Now with its resurrection North & South claims a strong cast of associate editors like Gary Gallagher, Ed Bearss, Allen Guelzo, and Gordon Rhea, among others, although it is unclear if they are indeed still associated or if the masthead is a carry-over from earlier editions. I watch with great anticipation to see how North & South adapts and survives.
I will join Alan Taylor, Jason Kuznicki, and Ali Wyne for a discussion and book signing for Our American Story at Politics & Prose on Saturday, June 8, 2019 from 3:30 p.m. to 4:30 p.m. at 5015 Connecticut Ave NW, Washington, D.C.
The event is free to attend with no reservation required. Seating is available on a first come, first served basis. Click here for more information.
On Thursday, February 21st at 12 p.m. I will be on campus at the University of Southern Indiana to discuss my forthcoming book, Our American Story.
USI’s Applied History Series is a collaborative connection between the Department of History and Evansville community members and USI alumnae to discuss ways in which they have used the study of history in their field.
The series is an important piece of USI’s effort to help students and the community understand the craft of history and how we write about the past. In the words of USI’s history department, “History offers original and indispensable ways of looking at human experience because it distinguishes and evaluates continuity amid the forces of change. By means of historical inquiry, the modern world is seen as shaped by the past.”
Update: Many thanks to the students, faculty, and public who attended and prompted valuable discussion with good questions.
Lincoln historian and author Bill Bartlet, who co-edited Abe’s Youth with me, will be the featured speaker at the annual Lincoln Day program at the Lincoln Boyhood National Memorial on Sunday, February 10, 2019.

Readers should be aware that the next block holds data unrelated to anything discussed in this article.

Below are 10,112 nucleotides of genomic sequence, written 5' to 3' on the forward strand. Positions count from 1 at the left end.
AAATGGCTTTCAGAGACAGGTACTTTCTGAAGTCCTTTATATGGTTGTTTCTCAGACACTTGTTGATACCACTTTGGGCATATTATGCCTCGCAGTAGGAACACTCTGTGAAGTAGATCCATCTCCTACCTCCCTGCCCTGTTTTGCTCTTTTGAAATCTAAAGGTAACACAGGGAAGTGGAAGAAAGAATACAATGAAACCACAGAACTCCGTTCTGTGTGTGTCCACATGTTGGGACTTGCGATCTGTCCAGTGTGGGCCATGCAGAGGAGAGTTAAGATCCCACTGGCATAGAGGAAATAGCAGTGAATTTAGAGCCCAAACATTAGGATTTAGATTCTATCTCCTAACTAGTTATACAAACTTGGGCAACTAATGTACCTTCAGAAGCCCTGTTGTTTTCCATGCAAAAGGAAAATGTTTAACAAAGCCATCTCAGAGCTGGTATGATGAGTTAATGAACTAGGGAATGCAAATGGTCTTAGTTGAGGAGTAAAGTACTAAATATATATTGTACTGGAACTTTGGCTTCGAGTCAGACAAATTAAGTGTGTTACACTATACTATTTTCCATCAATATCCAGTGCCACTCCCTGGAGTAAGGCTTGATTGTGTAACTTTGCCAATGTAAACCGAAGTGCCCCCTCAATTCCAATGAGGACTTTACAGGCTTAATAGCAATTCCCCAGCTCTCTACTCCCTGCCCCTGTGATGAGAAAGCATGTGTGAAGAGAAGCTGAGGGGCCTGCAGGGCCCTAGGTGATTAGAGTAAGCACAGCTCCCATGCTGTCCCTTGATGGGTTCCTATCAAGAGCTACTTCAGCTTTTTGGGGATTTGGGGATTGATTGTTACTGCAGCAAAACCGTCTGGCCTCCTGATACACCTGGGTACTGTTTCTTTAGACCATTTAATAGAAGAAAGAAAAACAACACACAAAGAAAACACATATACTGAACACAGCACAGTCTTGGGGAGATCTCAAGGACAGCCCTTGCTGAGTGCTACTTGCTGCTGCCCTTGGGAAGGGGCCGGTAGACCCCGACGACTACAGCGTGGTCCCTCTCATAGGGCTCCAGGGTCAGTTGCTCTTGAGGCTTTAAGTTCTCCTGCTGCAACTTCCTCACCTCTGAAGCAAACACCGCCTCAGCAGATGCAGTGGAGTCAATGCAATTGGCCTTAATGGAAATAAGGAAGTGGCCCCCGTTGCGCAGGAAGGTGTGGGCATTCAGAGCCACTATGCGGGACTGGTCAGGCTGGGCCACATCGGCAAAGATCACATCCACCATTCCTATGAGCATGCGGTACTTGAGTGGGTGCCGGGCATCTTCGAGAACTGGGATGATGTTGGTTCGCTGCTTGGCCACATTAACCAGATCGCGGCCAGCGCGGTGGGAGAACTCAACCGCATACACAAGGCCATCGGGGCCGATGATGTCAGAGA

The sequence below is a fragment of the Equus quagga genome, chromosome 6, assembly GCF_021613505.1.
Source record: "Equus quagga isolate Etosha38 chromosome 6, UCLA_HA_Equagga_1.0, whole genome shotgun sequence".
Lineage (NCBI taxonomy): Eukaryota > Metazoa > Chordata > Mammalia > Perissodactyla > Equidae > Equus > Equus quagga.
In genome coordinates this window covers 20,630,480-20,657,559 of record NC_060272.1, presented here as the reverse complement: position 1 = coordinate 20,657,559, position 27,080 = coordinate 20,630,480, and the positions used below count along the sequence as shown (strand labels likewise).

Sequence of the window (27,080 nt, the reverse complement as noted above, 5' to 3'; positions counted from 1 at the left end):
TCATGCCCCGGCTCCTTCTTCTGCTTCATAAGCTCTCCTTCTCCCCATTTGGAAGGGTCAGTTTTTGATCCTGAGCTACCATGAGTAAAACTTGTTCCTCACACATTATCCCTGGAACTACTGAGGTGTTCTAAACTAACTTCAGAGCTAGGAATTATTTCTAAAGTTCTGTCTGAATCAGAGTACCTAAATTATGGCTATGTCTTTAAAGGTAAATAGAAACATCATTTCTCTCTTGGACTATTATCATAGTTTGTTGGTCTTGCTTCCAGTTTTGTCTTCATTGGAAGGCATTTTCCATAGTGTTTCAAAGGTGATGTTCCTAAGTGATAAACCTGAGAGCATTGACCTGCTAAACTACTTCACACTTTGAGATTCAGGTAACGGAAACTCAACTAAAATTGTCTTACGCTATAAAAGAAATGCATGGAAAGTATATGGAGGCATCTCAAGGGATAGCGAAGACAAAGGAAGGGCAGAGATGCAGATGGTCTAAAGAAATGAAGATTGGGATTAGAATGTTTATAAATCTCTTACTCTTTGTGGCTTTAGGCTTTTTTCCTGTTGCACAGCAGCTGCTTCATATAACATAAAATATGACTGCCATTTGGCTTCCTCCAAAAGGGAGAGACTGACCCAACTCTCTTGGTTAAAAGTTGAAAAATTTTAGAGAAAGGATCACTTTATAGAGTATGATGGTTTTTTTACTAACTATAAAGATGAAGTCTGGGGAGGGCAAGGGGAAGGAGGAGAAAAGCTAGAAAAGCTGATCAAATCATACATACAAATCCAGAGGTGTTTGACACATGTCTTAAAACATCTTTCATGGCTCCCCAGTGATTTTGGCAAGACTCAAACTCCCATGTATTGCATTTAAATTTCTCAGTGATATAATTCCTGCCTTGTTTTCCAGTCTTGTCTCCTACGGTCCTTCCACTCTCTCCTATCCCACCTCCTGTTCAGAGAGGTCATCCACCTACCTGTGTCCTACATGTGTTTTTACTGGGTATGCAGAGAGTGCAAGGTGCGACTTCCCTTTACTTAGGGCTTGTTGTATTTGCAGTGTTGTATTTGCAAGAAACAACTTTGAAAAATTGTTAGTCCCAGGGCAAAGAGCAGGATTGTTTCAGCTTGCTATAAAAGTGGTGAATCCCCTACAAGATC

Bartelt is a former employee of Lincoln Boyhood National Memorial and is the author of There I Grew Up: Remembering Abraham Lincoln’s Indiana Youth. He will be speaking about his current research with our book, Abe’s Youth, which focuses on the “Lincoln Inquiry” conducted by the Southwestern Indiana Historical Society in the 1920s. The program will begin at 2:00 p.m. (CST) and will be held in the Abraham Lincoln Hall of Lincoln Boyhood National Memorial in Lincoln City, Indiana.
The 2019 Lincoln Day program will include presentation of the colors by the Sons of Union Veterans of the Civil War, special music, and other ceremonial activities to honor the memory of Abraham Lincoln and his family. Following the indoor program, the traditional pilgrimage to the gravesite of Nancy Hanks Lincoln for a wreath laying ceremony will be held. All are invited to a reception in the Nancy Hanks Lincoln Hall at the conclusion of the program.
Lincoln Boyhood National Memorial preserves the Indiana farm where Abraham Lincoln lived for 14 years — from 1816 to 1830, and the site where his mother, Nancy Hanks Lincoln, is buried.
I recently appeared on WIBC with Abdul-Hakim Shabazz to discuss a new book project, Our American Story: The Search for a Shared National Narrative. You can listen to the radio spot below.
I’ve penned a new review for H-Net of Brian Dirck’s Lincoln in Indiana. The review can be found here (with a PDF version here). Books about Abraham Lincoln began springing up immediately after his death and their proliferation seems to have continued unabated to this day. About sixteen thousand books cover Mr. Lincoln. Every aspect of his life and philosophy has been covered in depth at some point by some writer. Why, then, do we need another one? Despite the proliferation of Lincoln books, there remains a dearth of modern material about his youth in Indiana.
Because of its light treatment of certain topics, the book cannot serve as a definitive guide to Lincoln’s youth, but it nonetheless achieves its intended scope—a good, quick primer for those interested in the subject. Despite the tremendous amount of Lincoln material, Dirck identified a void in Lincoln material and offers a much-needed modern, concise history of Lincoln’s life in Indiana.